REVIEW John Schumann shows why he’s an icon in ‘The Redgum Years’

Vivienne Wynter


When do you ever hear a chorus of deep male voices in an audience singing along at a concert?

I’ve never witnessed this phenomenon until seeing John Schumann sing ‘I was only 19’ and ‘It doesn’t matter to me’ in ‘The Redgum Years’ at the Brisbane Tivoli on a cool August night.

We even got old school tickets

Full disclosure: my husband, a teenager in the 1970s, is the big Redgum fan in our house – often singing lyrics from the lesser known songs like ‘Brown Rice and Kerosine’ and ‘The Long Run’.

I was a teenager in the 1980s when ‘I was only 19’ came out. To this day I can’t hear it without tearing up or tingling all over (my Spidey sense for good writing).

I suspect the mostly male crowd at The Tiv on Saturday night were in the ‘big fans’ camp, though we all listened rapturously while Schumann and his band, The Vagabond Crew, held us in the palms of their hands.

Schumann and his band played a tight set

He’s still got it

Schumann is a showman. Walking on stage quietly, hands in pockets, all ‘nothin to see here’ he soon unleashes his trademark acerbic humour and social commentary in what is arguably one of the iconic voices of Australia. He knows his core audience (blokes with an education and a conscience) and plays to them with his wry, dry humour and in your face banter.

From the day Redgum started recording in 1975, they delivered protest songs, bush ballads and witty political commentary in an Australian vernacular they refused to water down for a wider audience.

The songs hold up a mirror to Australian society which is sometimes unflattering: such as ‘One more boring night in Adelaide’, and ‘The Beaumont Rag’ poking fun at the idiot sons of the Adelaide establishment.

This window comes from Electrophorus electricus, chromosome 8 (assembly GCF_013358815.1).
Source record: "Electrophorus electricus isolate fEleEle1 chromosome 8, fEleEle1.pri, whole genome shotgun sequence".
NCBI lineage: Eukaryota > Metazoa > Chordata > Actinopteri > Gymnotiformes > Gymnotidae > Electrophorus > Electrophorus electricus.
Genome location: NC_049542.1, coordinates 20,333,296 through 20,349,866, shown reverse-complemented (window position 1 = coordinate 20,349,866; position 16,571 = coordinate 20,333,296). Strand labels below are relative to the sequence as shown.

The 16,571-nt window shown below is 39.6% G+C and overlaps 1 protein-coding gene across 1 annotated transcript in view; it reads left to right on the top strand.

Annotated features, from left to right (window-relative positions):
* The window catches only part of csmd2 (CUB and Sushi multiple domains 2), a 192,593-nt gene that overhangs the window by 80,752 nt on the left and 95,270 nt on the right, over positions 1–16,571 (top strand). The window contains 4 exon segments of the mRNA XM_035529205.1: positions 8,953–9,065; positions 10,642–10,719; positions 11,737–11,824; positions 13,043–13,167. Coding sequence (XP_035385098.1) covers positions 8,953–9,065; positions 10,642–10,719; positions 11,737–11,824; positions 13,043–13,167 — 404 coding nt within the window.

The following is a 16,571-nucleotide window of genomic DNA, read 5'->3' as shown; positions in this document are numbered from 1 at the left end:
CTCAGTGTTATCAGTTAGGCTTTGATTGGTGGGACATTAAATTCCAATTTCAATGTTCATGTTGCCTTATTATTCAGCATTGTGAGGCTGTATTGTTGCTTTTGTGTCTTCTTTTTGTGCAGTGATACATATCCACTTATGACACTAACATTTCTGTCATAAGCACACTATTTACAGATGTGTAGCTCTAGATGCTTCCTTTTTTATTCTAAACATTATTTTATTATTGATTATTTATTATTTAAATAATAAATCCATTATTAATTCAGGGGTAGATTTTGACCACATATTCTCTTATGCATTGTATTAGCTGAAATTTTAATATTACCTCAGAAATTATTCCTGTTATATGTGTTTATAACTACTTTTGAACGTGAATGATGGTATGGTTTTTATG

Other songs like ‘I’ve been to Bali too’ are observational and relatable while songs like ‘Diamantina Drover’, ‘Peter the Cabby’ and ‘Gladstone Pier’ are moving slices of authentic Australian life.

The show is a tribute to Redgum, not the original band. While the songs do sound a little different without the flute and female vocals of the original line-up, Schumann and his band do a sterling job giving them new life in the 21st century.

There’s a shit hot back-up band

It’s no cobbled together back-up band either. These are musicians with doctorates and serious musical pedigrees. The Vagabond Crew are Julian Ferraretto, a storyteller on violin and mandolin, Enrico Morena on drums and percussion, Rohan Powell on guitar and vocals; Ian Polites on piano and vocals, Anthony Thyer (aka the Rock God) on electric guitar, harmonica, slide and vocals and Jamie Harrison on bass.

The night we saw them, the musicianship, unity and heart of The Vagabond Crew supporting Schumann’s showmanship and storytelling made for a magic show. A show where the audience is hanging off every word and you feel like you are part of something special.

The old timey theatre vibe of The Tivoli and local support act Tobias (a skilled musical storyteller in his own right) were all part of the magic.

Support act TOBiAS in the beautiful Tivoli venue

Schumann has lost none of his firebrand style. He’s still got edge to him too, telling a vocal wag in the audience ‘I do the funny stuff mate’.

The songs are about weatherboard houses, cab drivers, drug squads, working girls, civil rights, drinking beer, poking fun at Liberal voters and watching the country ‘shimmer though the windscreen’.

It doesn’t get more Australian than that. The lyrics are about the lives of real Australian people, so rare in these days of Spotify algorithms privileging whiney American songs for Australian audiences.

The young ones are liking it too

No wonder gritty hiphop band The Herd covered ‘I was only 19’ bringing it into Triple J’s Hot 100 and soulful Augie March covered the song for Anzac Day. Check out the young crowd loving The Herd’s version here.

Schumann will release a re-recording of ‘I was only 19’ with The Waifs, produced by Shane Nicholson, to mark the song’s 40th anniversary in September 2023.

Why are this song and this singer so enduring? There are probably many answers to that question but in my view, it’s just good writing. A former English teacher, Schumann can write a song to make you cry, make you laugh and make you angry.

If you give a shit about Australian music, Australian history or important stories told in authentic Australian voices, or if you just like good music, check out John Schumann and the Vagabond Crew. Gigs and recordings below.


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